Be it enacted by the Senate and House of Representatives of the United States of America in Congress assembled, [16 U.S.C. 669] That the Secretary of Agriculture is authorized to cooperate with the States, through their respective State fish and game departments, in wildlife-restoration projects as hereinafter set forth; but no money apportioned under this Act to any State shall be expended therein until its legislature, or other State agency authorized by the State constitution to make laws governing the conservation of wildlife, shall have assented to the provision of this Act and shall have passed laws for the conservation of wildlife which shall include a prohibition against the diversion of license fees paid by hunters for any other purpose than the administration of said State fish and game department, except that, until the final adjournment of the first regular session of the legislature held after the passage of this Act, the assent of the Governor of the State shall be sufficient. The Secretary of Agriculture and the State fish and game department of each State accepting the benefits of this Act shall agree upon the wildlife-restoration projects to be aided in such State under the terms of this Act and all projects shall conform to the standards fixed by the Secretary of Agriculture.

The Pittman-Robertson Act(P-R), so called, has been a marvelous tool to generate monies to be reapportioned to state’s fish and game agencies to aid them financially in fish and wildlife management and restoration projects. These monies became available through the collection of taxes levied against hunting equipment.

I highlighted above a few key words found in the opening paragraph of the Pittman-Roberston Act because it holds the key to the success of the act and why it was approved in the first place. I contend that without this “assurance” as it was, the P-R Act would never have passed.

The U.S. Fish and Wildlife Service(USFWS) describes the infancy of P-R this way:

Then a remarkable thing happened. At the urging of organized sportsmen, State wildlife agencies, and the firearms and ammunition industries, Congress extended the life of an existing 10 percent tax on ammunition and firearms used for sport hunting, and earmarked the proceeds to be distributed to the States for wildlife restoration.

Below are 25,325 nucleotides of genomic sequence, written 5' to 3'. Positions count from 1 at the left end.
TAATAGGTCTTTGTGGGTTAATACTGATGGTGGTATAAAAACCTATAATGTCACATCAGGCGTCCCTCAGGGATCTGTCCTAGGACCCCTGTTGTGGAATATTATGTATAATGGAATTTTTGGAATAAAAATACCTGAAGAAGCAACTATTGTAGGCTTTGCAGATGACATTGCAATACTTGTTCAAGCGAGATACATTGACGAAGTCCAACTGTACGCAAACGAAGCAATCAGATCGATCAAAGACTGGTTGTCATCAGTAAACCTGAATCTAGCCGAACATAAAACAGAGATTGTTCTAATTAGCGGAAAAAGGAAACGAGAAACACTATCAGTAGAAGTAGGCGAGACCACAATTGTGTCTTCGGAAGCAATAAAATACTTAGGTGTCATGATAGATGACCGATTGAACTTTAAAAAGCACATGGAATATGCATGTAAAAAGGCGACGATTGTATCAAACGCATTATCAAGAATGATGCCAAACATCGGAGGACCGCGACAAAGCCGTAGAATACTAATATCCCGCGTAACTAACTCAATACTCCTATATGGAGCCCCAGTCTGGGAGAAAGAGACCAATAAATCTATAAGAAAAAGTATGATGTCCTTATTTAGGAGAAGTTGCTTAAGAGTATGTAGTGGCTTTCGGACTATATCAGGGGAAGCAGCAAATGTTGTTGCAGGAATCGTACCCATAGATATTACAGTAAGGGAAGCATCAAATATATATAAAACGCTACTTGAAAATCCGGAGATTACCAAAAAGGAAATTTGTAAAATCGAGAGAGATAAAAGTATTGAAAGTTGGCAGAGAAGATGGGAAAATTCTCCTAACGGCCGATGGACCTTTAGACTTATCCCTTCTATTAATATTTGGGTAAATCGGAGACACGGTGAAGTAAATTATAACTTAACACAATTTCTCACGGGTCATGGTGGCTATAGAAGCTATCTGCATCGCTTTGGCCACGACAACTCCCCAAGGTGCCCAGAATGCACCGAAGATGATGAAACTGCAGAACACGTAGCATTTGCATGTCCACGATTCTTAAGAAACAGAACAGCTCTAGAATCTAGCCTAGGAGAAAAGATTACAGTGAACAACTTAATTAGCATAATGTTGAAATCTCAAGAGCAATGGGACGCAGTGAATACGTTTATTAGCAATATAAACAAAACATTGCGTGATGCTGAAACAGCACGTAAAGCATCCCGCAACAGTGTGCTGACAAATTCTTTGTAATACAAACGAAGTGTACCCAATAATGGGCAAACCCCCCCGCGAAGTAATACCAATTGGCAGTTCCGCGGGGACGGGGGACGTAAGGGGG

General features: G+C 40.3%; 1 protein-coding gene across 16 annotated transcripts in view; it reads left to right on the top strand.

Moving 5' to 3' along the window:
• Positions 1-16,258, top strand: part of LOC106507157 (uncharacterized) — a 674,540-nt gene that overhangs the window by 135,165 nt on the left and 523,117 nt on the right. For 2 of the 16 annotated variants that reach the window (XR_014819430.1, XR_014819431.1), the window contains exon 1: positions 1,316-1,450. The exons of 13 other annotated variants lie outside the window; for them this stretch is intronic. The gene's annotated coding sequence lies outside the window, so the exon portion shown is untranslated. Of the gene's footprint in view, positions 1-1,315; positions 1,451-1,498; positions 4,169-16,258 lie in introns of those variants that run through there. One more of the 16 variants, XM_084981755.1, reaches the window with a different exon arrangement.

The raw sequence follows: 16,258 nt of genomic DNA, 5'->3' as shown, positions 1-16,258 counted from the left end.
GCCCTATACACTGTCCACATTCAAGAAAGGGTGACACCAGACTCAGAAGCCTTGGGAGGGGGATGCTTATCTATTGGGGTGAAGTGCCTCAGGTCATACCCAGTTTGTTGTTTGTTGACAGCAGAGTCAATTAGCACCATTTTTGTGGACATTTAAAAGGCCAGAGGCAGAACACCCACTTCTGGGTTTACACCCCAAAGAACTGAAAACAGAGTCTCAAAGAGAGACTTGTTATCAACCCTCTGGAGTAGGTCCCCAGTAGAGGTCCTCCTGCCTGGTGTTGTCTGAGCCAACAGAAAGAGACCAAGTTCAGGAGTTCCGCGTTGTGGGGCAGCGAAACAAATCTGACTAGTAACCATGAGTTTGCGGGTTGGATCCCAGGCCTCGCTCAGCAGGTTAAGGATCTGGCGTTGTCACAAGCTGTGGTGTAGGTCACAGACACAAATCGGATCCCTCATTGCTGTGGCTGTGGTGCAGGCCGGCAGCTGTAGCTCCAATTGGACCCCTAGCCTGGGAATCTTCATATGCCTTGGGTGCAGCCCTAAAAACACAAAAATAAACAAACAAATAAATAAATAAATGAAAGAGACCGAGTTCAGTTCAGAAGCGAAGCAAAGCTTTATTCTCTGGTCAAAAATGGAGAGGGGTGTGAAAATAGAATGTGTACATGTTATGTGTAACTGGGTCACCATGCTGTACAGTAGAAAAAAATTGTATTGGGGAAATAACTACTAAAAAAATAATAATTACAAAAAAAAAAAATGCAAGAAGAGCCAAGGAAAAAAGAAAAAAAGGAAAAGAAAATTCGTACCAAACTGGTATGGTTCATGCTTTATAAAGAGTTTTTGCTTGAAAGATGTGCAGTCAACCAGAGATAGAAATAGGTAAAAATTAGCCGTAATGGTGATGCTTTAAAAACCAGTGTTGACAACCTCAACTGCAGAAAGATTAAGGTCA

At the time of P-R, game management programs where just getting underway as it was learned that our natural resources, i.e. game species, needed better caring for. This required money and the fees collected only from hunter licenses wasn’t getting the job done.

As has historically been the case, hunters were willing to dig deeper into their pockets to spend more money if it meant better management, resulting in healthier game herds and improved harvest and hunting opportunities. In a win-win-win-win-win situation, Pittman-Robertson was born and because the money being collected from hunters purchasing gear, it was made clear that this money could only be used for wildlife/game restoration projects.

But, like most Government-run programs, thieves, crooks and special interest groups couldn’t keep their nasty noses out of tax money that didn’t belong to them.

Before I go on, let me make it clear that the best way to have any control over tax money apportioned to you, is to insure that the most local government agency gets the money directly – no middle man making the decisions for who and how money will be apportioned. In other words, P-R money apportioned back to the states by the Department of Interior(DOI), should go directly to the States’ fish and game departments as was intended in the P-R Act.

With your state fish and game department receiving P-R money, based on a formula of land mass and license sales, directly from DOI, you, the hunter, have the best chance to pressure your own fish and game department to safeguard that P-R money is being spent properly.

If you’ve not read George Dovel’s account of how hunter’s dollars are being misused to fund nongame outdoor recreation programs, it is a must read.